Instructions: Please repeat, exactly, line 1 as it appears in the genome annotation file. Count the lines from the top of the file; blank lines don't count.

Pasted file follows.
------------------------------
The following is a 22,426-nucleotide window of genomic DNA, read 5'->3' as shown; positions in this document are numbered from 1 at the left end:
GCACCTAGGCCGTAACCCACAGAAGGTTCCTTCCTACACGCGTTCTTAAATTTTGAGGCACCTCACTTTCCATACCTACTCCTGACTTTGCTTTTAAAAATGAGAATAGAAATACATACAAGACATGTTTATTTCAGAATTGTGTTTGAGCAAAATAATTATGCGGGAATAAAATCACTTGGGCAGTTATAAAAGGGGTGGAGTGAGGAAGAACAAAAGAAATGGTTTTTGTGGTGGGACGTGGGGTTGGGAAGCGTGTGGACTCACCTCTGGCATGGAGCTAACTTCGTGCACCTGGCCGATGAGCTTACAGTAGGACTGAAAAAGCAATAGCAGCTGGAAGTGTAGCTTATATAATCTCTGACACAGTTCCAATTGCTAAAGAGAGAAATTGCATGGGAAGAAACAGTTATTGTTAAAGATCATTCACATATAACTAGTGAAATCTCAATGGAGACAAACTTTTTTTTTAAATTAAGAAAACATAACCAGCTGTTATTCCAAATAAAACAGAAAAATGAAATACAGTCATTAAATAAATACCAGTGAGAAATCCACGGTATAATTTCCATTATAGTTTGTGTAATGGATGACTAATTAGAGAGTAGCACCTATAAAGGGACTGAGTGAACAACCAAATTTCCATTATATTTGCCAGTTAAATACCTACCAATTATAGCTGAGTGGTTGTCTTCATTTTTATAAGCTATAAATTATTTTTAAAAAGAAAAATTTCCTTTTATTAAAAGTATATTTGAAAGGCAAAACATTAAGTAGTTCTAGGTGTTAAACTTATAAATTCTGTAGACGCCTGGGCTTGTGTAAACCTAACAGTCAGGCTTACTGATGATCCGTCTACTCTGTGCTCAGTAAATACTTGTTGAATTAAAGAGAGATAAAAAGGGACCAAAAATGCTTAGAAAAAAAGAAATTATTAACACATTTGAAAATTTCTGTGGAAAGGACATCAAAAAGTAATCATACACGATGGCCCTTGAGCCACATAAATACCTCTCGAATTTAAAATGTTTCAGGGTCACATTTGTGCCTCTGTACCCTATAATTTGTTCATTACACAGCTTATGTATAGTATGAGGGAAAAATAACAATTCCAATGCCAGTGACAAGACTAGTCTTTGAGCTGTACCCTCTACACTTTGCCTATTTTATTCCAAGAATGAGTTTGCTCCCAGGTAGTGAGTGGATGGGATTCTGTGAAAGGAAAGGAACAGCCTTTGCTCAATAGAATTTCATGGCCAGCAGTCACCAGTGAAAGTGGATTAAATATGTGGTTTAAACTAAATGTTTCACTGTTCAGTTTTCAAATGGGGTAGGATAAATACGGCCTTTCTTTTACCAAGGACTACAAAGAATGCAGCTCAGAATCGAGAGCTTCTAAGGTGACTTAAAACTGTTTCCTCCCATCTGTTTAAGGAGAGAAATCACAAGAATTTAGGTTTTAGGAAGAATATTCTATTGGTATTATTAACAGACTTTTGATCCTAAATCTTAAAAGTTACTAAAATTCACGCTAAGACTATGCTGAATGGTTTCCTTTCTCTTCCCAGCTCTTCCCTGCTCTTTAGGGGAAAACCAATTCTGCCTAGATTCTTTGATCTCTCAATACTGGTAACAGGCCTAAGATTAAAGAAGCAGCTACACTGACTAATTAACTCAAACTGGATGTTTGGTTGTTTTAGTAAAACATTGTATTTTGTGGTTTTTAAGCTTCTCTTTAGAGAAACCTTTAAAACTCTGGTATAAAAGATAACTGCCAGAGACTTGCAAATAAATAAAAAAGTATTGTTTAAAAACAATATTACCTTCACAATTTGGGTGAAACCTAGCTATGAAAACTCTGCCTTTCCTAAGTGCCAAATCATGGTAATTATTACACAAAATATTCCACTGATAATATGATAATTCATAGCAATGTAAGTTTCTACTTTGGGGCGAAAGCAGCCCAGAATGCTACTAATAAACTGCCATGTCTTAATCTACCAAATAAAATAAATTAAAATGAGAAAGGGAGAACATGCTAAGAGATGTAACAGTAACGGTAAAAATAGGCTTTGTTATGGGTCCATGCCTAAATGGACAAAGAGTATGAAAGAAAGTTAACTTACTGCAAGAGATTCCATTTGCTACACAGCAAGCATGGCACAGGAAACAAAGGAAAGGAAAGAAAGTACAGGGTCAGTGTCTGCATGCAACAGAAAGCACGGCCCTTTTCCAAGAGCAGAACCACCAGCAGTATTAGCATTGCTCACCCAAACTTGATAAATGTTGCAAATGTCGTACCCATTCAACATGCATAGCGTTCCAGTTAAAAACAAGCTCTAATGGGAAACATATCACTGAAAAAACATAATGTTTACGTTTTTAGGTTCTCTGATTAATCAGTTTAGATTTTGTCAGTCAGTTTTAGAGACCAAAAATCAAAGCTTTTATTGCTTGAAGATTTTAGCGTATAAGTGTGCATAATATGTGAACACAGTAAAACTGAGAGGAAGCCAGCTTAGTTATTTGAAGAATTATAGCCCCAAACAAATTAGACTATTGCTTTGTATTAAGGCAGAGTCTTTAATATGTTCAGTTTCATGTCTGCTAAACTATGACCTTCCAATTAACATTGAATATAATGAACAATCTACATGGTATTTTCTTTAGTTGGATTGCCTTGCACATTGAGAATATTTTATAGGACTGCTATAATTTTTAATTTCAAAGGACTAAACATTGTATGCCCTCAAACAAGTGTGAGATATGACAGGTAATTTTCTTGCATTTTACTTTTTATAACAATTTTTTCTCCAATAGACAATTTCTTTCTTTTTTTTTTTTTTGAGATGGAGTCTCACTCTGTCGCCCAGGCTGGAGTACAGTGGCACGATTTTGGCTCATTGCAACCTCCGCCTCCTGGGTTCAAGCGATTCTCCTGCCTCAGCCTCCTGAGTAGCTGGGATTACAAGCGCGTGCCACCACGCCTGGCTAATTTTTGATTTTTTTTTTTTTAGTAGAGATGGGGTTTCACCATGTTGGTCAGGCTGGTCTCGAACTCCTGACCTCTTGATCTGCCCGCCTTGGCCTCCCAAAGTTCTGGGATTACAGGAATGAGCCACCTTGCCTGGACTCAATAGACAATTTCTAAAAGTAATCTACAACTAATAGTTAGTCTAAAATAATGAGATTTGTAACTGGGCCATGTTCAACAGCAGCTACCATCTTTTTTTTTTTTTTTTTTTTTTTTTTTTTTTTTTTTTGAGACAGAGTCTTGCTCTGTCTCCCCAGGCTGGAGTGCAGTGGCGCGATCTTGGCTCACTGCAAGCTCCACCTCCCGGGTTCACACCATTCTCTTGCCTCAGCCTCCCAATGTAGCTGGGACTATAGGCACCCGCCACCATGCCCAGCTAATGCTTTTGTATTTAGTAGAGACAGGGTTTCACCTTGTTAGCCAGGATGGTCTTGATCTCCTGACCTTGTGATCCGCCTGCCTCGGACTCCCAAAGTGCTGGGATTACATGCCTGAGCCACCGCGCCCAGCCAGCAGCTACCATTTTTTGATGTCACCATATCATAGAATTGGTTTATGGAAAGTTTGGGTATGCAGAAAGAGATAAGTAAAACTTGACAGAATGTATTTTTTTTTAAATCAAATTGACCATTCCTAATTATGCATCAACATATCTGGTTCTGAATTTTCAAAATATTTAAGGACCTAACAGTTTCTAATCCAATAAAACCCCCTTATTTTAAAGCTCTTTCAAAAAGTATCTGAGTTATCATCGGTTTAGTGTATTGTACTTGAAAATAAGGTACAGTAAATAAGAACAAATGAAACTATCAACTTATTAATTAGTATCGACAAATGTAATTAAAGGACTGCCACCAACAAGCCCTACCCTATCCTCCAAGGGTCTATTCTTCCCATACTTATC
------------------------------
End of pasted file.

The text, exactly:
The following is a 22,426-nucleotide window of genomic DNA, read 5'->3' as shown; positions in this document are numbered from 1 at the left end: